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Free neutron decay

  1. Jun 18, 2009 #1
    I was reading a blog where someone stated that the decay of a free neutron is characterized by a 'mean lifetime' but not by a half-life. They went on to indicate that the decay time is not random (in the sense that leads to a true half life) but rather most decay at the mean lifetime (said to be about 15 minutes), and very very few decay at times shorter or longer than this. So if you had a collection of neutrons, they would all be gone (decayed) shortly after the 15 minutes went by (as opposed to the half, then quarter, then 1/8... sequence seen in a half life situation). Is this right? How could that be true, unless the individual neutron "knows" how old it is??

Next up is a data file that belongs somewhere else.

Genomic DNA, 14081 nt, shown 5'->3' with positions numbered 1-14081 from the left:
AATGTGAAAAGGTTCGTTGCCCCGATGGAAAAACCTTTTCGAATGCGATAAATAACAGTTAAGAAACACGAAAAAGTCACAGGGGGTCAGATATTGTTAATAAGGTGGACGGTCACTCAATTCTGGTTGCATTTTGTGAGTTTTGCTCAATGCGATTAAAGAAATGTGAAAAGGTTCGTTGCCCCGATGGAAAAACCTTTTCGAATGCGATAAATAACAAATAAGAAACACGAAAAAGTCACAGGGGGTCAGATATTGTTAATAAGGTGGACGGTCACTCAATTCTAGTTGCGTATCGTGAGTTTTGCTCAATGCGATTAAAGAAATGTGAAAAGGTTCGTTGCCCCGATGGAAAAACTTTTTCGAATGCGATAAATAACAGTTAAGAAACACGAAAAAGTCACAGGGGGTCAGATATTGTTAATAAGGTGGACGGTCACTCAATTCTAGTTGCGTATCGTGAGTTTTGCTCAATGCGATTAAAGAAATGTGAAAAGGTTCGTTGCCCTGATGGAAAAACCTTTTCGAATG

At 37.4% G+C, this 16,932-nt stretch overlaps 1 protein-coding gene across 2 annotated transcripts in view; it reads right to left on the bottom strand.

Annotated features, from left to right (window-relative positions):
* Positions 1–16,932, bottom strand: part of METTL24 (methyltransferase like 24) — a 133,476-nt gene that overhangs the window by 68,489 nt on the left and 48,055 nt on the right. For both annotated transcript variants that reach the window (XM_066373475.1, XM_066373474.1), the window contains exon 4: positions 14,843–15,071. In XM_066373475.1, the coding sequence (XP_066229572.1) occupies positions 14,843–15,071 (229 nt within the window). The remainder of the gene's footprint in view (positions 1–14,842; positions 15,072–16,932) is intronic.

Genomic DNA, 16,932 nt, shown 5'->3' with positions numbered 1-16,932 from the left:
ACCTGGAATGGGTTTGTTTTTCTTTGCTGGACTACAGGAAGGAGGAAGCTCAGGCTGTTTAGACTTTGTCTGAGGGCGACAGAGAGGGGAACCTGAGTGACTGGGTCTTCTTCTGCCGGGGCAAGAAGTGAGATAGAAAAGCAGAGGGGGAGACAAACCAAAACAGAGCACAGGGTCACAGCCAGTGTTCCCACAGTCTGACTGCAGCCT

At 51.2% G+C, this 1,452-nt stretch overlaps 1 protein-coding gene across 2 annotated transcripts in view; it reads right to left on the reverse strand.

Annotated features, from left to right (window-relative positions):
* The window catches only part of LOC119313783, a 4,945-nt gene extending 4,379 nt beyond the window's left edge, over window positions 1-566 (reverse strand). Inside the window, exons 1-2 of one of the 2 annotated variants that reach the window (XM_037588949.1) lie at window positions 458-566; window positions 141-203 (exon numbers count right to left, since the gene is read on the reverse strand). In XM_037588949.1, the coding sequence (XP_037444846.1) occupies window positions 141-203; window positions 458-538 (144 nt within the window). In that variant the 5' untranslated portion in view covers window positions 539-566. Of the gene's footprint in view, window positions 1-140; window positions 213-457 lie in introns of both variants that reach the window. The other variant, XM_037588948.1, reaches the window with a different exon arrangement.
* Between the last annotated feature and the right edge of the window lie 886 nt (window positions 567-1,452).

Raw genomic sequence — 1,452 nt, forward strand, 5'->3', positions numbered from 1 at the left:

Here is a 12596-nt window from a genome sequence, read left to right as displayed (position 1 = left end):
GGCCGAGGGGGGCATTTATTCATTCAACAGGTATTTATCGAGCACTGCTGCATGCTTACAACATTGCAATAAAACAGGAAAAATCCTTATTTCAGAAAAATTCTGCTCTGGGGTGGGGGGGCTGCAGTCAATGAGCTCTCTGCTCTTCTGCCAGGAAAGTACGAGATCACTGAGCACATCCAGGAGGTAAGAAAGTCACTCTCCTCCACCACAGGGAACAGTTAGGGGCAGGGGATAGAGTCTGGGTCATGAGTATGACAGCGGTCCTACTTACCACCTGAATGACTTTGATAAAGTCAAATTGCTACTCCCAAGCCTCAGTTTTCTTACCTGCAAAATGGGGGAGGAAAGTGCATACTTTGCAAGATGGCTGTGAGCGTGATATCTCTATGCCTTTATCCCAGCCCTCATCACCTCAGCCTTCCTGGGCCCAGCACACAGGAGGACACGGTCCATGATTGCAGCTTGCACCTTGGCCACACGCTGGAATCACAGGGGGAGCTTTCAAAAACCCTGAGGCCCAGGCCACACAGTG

2. jcsd
  3. Jun 18, 2009 #2
    Hi there,

    You read a bunch of baloney. Free neutrons acts in exactly the same way as any other radioactive material. They will not decay all at once, but at a certain rate. The "mean-lifetime" is sometimes used to describe radioactive material, which is closely related to the half-life.

    For the rest, you seem to understand it in the right way.

    Cheers
     
  4. Jun 18, 2009 #3
    The free neutron free lifetime (the 1/e lifetime) is τ = 885.7 seconds. The probability of decaying at time t is proportional to
    P(t) = e-t/τ

    α β γ δ ε ζ η θ ι κ λ μ ν ξ ο π ρ ς σ τ υ φ χ ψ ω
     
  5. Jun 18, 2009 #4
    Thanks -
    The guy on the other blog has since recanted & apologized for blathering.
     
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